Ignore conspiracies about masks, vaccine
The advent of an effective and safe vaccine is typically a long and complicated process. For example, following decades of research, an influenza vaccine was finally developed in 1938. However, it was not until 1946 that its use was approved for the general public.
While it took decades to produce an effective and safe influenza vaccine for public use, it has taken only about one year to develop an effective and safe COVID-19 vaccine for public use.
This accomplishment is a tribute to modern science and technology and should be viewed as a lifesaving gift to our generation.
However, even as COVID-19 and its variants continue to infect, hospitalize and kill, there are people who are ignoring the public health benefits provided by COVID-19 vaccines. Instead, they prefer to adhere to conspiracy theories and pursue unproven COVID-19 treatments such as ivermectin, which is typically used to treat or prevent parasites in animals such as horses.
Moreover, the unvaccinated people generally refuse to wear masks, in spite of the evidence that proves that masks are effective deterrents to the spread of viruses. Currently, the majority of covid hospitalizations and deaths are associated with the unvaccinated and unmasked portion of the population.
The proverb that “you can lead a horse to water, but you can’t make him drink” is as true today as it was in the past. Sadly, there will always be “horses” who refuse to drink the water and survive.
Universe story was not front page news
I do not understand the editorial decision that was made to place an article (“Mystery of the universe? He thinks he’s solved it”) about a local scientist with an alternate view about the origin of the universe on the front page of the Sept. 26 Gazette. This is at best a local human interest story that would be more appropriately placed deep in the local section of the paper — or in Your Niskayuna. Why the front page?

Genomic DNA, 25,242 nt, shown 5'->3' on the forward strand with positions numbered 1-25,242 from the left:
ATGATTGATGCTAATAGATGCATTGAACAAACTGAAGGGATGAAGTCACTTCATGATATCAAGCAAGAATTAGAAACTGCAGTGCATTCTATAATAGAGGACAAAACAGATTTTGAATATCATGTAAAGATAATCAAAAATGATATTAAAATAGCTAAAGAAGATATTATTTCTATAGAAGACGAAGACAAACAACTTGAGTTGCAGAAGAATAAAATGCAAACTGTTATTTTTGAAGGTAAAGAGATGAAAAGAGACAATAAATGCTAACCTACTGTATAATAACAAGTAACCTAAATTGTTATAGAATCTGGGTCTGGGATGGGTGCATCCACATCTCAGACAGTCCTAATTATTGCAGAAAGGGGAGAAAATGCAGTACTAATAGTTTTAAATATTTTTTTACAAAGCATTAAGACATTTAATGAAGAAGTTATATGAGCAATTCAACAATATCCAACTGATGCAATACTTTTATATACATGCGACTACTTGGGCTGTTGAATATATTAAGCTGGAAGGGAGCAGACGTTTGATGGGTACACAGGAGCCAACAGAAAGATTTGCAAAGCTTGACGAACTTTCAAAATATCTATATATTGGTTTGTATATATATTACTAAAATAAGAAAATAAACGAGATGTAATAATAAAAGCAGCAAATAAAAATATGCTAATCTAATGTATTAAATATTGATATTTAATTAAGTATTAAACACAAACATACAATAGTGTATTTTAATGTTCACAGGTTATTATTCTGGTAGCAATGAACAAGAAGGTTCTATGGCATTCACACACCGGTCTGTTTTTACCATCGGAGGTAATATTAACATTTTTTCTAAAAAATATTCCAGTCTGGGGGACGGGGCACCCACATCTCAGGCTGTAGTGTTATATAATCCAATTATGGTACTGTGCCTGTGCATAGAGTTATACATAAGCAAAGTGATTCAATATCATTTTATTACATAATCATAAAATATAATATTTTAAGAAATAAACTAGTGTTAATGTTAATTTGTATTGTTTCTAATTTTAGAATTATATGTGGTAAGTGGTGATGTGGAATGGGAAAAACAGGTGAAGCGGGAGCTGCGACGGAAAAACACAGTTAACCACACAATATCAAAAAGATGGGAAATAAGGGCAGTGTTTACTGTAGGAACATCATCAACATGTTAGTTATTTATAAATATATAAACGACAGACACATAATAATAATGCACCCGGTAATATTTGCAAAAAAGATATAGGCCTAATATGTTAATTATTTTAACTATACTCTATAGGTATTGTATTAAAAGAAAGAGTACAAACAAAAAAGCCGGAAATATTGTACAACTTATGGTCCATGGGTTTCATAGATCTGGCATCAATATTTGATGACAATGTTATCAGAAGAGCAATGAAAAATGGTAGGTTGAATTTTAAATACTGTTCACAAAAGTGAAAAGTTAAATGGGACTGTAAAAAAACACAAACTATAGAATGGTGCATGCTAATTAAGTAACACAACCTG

Here are a few ideas of what should have been the front page leading story: “State hospitals prep for staff shortages” (page A4 — vastly more timely and relevant to your readers) or “Turmoil in Haiti, Ethiopia drawing global concern” (page C4 — much more timely and important to the world at large).
I won’t even go down the rabbit hole disputing his theory of emerging energy (although in my household we follow the first law of thermodynamics) but I will point out that you only need two people to give a thumbs up in order to get a paper published in a scientific journal.
Some issues, people have grown tiresome
I have grown tired of:
1. COVID 19. The national news is always bellyaching about this issue. I am done listening. I got my Johnson & Johnson vaccine. The harder the governmental push for these booster shots, the more I begin to wonder about other less benevolent motives from our leaders.
2. The BLM people. It’s time to practice the peaceful and equal treatment one would expect in free society. Stop your screaming into bullhorns and rally cries for social changes. Do what ordinary people would for social changes: Find viable candidates who share your values and vote them into office.
Your noise is becoming like the old “Peanuts cartoon,” when invisible adults talk in muffed static-like sounds to the cartoon-animated characters.
3. People with hyphenated last names. I learned over the years as a pharmacist that this segment of the population is self-aggrandized fools who like the hear themselves talk but have very little substance to say. The running joke at the pharmacy was if a worthless complaint came down, it likely involved a person with two last names.
4. The United States giving away free, hard-earned taxpayer money to other countries around the world for the privilege of being their friend. There’s too much poverty and hopelessness for American citizens to be giving away resources in aid to untrustworthy countries in the belief they will keep whatever promise was made in the deal.
It’s time to solve U.S. problems with U.S. tax dollars.
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